idonteV (eidon) aor. part. "though you have [not] seen" - [whom not] having seen. The participle is adverbial, concessive, as NIV. See structural note v6. The negated aorist, being punctiliar, implies, "although you have never seen him". This is taken by some to imply "you have not seen him, but I have", ie., evidence of Peter's authorship (Selwyn), or pretence of authorship (Kelly), depending upon one's view! Yet, it seem unlikely that the author is including himself in this statement, and if he were, it would be in the sense of no one has "ever seen Jesus Christ in the way they will see him at the time when he is revealed", Michaels. Note that being a participle, the negation mh would be expected. ouk normally negates indicatives. See BDF #426. Note also that the antecedent of the pronoun o}n, "whom", the accusative direct object of the verb to love, is Christ.
agapate (agapaw) pres. "you love him" - you love. "Love" is always difficult to define, particularly in relation to loving God. The demand "love me and keep my commandments", Ex.20:6, seems to imply that "love" is aligns with obedience, yet in the NT "love" tends to align with faith and that is surely implied here.
mh oJrwnteV (oJraw) pres. part. "even though you do see" - [into whom now] not seeing. The participle is adverbial, introducing a concessive clause, as NIV. Expressing an ability to perceive, particularly in the spiritual domain. Having not seen in the past, and also arti, "now", in the present. Note the use of eiV, "into", of believing "into" Jesus, a Pauline idea.
pisteuonteV (pisteuw) pres. part. "you believe" - [but/and] believing. Attendant circumstance participle expressing action accompanying the verb agalliasqe, "rejoice"; "you believe in him and rejoice", ESV. Faith / loyalty; "have faith in him", CEV.
agalliasqe (agalliaw) pres. "are filled" - you exalt, rejoice. To be overjoyed, rejoice. Being found in a state of "joy that is inexpressible and filled with glory", ESV, describes that inward joyous calm that accompanies a sure faith in Jesus. "And you exalt with inexpressible and heavenly joy", Berkeley.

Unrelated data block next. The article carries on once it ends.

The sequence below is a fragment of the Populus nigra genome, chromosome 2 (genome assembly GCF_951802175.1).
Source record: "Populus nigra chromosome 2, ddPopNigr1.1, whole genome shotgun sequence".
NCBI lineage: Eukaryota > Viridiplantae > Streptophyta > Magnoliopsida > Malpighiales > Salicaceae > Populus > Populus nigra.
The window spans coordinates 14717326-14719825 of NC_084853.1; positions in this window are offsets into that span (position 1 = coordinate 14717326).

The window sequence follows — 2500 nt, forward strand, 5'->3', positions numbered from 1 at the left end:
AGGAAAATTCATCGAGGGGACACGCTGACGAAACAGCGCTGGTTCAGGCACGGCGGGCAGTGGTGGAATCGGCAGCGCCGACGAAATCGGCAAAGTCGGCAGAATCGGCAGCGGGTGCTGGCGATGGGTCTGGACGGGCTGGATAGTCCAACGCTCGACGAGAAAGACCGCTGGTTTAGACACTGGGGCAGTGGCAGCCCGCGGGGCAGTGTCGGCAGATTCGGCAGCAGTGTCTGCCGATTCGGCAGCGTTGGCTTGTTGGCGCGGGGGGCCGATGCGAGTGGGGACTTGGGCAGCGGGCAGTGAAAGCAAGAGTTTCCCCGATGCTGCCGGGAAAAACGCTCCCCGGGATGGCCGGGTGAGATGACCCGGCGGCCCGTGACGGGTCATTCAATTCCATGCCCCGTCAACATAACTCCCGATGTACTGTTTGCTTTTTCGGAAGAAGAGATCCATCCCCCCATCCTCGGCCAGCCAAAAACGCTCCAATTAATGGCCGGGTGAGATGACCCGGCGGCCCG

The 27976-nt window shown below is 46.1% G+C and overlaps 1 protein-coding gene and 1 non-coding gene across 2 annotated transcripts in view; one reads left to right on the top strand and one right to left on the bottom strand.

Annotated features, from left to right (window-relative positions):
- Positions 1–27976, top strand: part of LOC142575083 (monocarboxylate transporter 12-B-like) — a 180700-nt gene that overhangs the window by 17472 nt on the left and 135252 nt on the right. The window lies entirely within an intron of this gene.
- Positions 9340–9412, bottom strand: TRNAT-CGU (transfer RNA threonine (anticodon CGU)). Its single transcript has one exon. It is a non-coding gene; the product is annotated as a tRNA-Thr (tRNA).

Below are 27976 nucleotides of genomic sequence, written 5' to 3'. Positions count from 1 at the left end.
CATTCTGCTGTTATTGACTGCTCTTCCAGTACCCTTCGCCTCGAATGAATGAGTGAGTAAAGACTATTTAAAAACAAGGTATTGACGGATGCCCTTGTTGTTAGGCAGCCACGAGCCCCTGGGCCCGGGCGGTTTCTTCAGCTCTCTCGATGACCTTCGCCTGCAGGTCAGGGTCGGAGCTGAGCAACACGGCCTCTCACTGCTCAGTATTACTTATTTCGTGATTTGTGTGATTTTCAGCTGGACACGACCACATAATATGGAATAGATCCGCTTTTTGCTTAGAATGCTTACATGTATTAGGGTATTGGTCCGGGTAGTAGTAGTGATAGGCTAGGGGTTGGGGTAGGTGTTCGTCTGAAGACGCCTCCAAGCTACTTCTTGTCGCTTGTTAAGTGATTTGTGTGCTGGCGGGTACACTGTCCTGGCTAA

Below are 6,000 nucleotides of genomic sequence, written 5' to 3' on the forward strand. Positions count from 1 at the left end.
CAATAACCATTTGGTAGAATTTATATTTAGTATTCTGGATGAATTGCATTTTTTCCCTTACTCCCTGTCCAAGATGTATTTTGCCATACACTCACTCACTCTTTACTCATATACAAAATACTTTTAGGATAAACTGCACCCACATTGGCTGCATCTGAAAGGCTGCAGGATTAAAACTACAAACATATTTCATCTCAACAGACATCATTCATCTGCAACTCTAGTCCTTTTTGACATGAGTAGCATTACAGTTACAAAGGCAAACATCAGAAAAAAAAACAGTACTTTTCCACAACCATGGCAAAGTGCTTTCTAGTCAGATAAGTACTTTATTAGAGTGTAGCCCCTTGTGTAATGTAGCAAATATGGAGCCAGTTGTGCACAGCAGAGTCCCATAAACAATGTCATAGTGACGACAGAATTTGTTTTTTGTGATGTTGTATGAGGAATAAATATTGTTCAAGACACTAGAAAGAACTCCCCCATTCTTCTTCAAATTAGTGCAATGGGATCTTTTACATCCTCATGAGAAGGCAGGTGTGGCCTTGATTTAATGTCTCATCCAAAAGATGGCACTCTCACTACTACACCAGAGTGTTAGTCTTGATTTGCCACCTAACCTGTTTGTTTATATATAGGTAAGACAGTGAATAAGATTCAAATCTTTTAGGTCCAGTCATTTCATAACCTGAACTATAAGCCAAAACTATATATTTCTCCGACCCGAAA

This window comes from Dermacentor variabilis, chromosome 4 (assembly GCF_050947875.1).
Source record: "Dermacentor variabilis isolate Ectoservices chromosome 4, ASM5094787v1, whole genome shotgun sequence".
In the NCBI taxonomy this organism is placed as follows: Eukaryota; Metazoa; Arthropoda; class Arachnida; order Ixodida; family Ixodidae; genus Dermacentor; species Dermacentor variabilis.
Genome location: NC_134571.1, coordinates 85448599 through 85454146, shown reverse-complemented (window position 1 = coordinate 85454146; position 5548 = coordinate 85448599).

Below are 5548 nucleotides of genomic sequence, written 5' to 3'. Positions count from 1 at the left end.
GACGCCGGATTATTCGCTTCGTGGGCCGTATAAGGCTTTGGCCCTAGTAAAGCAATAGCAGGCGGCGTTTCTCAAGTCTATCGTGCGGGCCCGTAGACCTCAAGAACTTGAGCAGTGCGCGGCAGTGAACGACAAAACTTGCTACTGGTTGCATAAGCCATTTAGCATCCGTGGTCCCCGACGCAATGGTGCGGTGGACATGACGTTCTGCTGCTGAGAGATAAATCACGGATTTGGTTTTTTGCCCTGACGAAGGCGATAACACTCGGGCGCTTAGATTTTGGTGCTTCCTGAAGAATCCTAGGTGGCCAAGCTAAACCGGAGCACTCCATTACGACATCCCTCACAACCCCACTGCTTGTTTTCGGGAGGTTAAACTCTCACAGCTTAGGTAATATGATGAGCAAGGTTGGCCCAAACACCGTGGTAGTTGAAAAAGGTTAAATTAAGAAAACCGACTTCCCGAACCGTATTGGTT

cara/ (a) "with ..... joy" - with joy. The dative is instrumental. Rejoicing with a joy that is beyond expression.
aneklalhtw/ dat. adj. "an inexpressible" - unspeakable. Dative in agreement with "joy".
dedoxasmenh/ (doxadzw) dat. perf. pas. part. "glorious [joy]" - [and] having been glorified. The participle is probably best taken as adjectival, attributive, limiting "joy"; "filled with a joy .... which is all-glorious / an all-glorious joy", ie., clothed with splendour in heaven.
komizomenoi (komizw) pres. part. "for you are receiving" - obtaining, receiving. To get something for oneself, in this case salvation. The participle is adverbial, bet taken as causal by NIV, "because you are receiving ...", but possibly temporal, "when you receive / while you are reaping ...", REB, or consecutive / result, "and the secret of your joy is that, as the final result of your faith, you are on the way of receiving the salvation of your souls", Barclay. The present tense may be viewed as futuristic, but as Wallace notes, a futuristic present may be completely futuristic, or mostly futuristic. "Mostly" seems likely here - we already taste the not-yet.
to teloV (oV) "the end result" - the end, goal, outcome. Accusative direct object of the participle "obtaining". Not the purposed end, but the outcome itself.
thV pistewV (iV ewV) gen. "of [your] faith" - of the faith. The genitive is adjectival, idiomatic / producer, limiting "end, goal"; "the end / goal which is the product of your faith", so Dubis.
uJmwn gen. pro. "your" - of you. Variant hJmwn, "our faith", is unlikely, although Hort suggests that the pronoun is an interpolation, see Metzger. The genitive may be classified as adjectival, possessive, or verbal, subjective.
swthrian (a) "the salvation" - the salvation [of your souls]. A state of salvation, here usually viewed as "the salvation which is ready to be revealed", ie., "the final cosmic triumph of the divine ... as it is realised in the souls of men", Beare.